Entertain me with a short visualization: Fast forward in time and picture your front door. You hear a knock on the door. Knock, knock! Who’s there? It’s your child all grown up standing right before you. Imagine your child comes back for a visit at 18, 25, 34 years old. Who do you want to be standing there? What characteristics do you want your child to have as an adult?
If you’ve ever attended one of my parenting classes or workshops, you’ve probably heard me talk about Parenting with the End in Mind. This is how I usually start most of my classes and workshops. Then, we brainstorm altogether and write the characteristics on a white board. Some of the words that come up are: kind, empathetic, competent, loving, confident, respectful, cooperative, educated, hardworking, resilient, self-disciplined, happy, successful, content, funny, etc. There are no wrong answers here, only ones you may value more than others. I’ve had clients sitting in the same room where one of them places great value on their child attaining a high-level college degree and the other doesn’t give a hoot about their child getting a college education. I’ll have someone say that it’s really important that their child grow up to have a sense of humor, and someone else say that’s not even on their radar of importance.
This is a very individual exercise that you and your partner can do at home together as parents of a young child. Post that list of characteristics where you will see them. The list will help you in your parenting. It will help you remember your long-term goals, instead of only immediate results. For example, the long-term goals of developing life skills such as problem solving, respect, communication and self-control rather than outside control can be attained faster when punishment is out of the mix. If my toddler repeatedly draws all over the wall and I repeatedly yell, slap his hand, throw the crayons away, and put him in his room for a long time out, what is he really learning and how will those tactics help shape him into the person I long for him to grow up to be? Of course it is easier to do the above to quickly distinguish the unwanted behavior or to rectify things in the moment. But, have intention and thought for what those long-term goals are… be mindful. Parent with the end in mind.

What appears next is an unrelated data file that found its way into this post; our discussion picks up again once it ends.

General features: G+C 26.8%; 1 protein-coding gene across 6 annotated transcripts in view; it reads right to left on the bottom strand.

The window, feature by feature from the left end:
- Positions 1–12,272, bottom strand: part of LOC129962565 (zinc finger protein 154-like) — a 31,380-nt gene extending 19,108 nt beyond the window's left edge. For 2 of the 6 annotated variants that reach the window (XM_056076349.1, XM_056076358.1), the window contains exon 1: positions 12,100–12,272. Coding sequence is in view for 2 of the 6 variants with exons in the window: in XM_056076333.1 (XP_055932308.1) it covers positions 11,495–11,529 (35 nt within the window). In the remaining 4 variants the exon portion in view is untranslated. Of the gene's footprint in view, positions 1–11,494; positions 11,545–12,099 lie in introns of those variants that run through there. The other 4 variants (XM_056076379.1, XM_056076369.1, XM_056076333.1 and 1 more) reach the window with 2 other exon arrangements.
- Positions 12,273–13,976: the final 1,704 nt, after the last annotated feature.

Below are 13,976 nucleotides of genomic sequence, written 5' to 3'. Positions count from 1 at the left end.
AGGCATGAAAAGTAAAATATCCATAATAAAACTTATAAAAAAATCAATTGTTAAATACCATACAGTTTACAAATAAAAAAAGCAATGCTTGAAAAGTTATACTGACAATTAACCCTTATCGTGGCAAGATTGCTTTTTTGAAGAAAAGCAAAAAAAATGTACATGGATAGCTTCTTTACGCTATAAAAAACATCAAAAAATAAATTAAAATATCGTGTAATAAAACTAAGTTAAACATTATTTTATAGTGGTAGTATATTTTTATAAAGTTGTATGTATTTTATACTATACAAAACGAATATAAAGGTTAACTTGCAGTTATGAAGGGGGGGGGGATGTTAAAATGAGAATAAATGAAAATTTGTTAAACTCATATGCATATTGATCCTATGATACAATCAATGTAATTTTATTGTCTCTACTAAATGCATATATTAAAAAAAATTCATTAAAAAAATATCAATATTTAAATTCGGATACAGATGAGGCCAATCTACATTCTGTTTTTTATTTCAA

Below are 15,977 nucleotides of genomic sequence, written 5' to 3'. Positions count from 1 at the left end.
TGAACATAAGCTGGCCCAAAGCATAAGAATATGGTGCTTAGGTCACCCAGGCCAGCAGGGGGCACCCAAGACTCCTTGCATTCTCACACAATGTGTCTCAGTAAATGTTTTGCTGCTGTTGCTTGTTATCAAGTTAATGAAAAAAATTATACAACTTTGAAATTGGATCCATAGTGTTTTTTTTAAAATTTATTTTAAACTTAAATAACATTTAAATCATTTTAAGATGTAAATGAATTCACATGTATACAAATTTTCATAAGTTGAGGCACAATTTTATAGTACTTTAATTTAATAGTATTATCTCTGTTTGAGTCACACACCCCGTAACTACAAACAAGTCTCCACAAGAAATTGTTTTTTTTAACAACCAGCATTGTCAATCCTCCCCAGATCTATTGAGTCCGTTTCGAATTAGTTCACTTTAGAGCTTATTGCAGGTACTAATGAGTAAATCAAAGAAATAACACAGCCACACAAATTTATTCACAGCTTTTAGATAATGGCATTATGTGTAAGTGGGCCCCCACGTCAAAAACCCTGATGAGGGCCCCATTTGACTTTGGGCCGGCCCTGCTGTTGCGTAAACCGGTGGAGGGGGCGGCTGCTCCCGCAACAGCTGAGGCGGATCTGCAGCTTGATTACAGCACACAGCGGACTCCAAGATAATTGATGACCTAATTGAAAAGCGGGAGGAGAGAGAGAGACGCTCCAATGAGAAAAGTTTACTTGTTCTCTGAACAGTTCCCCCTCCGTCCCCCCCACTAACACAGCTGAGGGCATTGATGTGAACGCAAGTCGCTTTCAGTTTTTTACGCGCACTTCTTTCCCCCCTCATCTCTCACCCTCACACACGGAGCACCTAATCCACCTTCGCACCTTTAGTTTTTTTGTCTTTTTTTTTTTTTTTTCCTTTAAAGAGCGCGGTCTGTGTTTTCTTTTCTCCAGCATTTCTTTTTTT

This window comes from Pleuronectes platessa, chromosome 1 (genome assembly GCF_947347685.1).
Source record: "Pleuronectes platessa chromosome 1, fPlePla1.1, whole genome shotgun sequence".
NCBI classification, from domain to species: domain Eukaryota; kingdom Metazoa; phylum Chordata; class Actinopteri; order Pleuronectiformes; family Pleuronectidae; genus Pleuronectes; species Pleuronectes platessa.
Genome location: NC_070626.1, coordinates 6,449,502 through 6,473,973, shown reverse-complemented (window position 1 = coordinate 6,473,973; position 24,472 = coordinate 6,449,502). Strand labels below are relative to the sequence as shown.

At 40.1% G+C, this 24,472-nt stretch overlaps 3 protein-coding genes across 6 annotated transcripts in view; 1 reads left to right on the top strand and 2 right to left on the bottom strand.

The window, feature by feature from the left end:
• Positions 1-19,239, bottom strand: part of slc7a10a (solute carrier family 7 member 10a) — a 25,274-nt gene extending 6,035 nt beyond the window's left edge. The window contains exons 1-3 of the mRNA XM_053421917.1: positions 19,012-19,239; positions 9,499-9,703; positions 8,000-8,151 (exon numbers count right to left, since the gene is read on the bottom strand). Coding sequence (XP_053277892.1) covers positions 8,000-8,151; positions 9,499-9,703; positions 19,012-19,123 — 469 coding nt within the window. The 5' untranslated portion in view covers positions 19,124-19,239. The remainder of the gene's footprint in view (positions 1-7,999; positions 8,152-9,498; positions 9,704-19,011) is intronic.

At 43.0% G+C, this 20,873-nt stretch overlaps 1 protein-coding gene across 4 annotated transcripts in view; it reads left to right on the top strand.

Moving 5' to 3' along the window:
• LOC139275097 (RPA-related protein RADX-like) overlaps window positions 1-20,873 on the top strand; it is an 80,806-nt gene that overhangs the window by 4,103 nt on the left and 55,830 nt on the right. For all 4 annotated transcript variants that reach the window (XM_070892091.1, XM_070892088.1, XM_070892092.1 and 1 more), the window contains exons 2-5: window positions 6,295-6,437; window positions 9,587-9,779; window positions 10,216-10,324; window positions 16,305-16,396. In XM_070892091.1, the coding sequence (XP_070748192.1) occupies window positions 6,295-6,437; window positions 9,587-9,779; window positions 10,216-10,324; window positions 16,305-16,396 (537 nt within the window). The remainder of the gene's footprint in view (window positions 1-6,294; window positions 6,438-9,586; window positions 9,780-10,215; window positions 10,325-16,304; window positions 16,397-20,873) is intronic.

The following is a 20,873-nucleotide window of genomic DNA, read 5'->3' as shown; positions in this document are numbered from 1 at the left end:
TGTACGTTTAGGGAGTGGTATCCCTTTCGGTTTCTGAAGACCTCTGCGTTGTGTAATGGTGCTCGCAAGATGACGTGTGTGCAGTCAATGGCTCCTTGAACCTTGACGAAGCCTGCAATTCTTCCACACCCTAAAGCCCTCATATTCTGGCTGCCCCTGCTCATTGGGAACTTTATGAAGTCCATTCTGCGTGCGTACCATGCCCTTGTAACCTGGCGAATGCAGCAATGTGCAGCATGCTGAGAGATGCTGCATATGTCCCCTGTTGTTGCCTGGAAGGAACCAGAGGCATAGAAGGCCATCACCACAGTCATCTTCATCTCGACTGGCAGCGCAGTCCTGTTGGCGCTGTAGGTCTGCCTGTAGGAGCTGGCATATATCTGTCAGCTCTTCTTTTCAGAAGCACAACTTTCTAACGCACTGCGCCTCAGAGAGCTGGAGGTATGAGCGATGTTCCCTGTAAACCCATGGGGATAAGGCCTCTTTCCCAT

If those lifelong skills of problem solving, respect, communication and self-control are truly what I’m aiming for, perhaps I will choose other means of disciplining my child. I might talk to him, acknowledge how much fun it is to have a large blank canvas to draw on, and explain that walls are for hanging pictures and putting furniture against. I might brainstorm with him all the other things crayons can be used on plain paper, poster board, coloring books, construction paper, paper on the easel, etc. We might talk about what to do if he really feels like coloring, but he can’t find any appropriate paper. He might come ask a parent for help, he might keep looking himself, or he might decide to do something else entirely. And, yes, he would absolutely be helping me to scrub the crayon off the wall, and I would even thank him for cooperating and helping. The next time he wants to use crayons, I would model what that looks like and remind myself that parenting with the end in mind is my goal and parenting is a marathon. It is not a sprint. It is a marathon that extends well beyond the age of 18 and high school graduation. Run the race as parents knowing what your “end in-mind” is. Knowing this will help guide you in making the kind of decisions to raise the person that will be at your front door in the not so distant future. Use your list as a map of sorts to guide you and help you navigate this most important work of parenting. Start fresh… it’s a new year with new beginnings.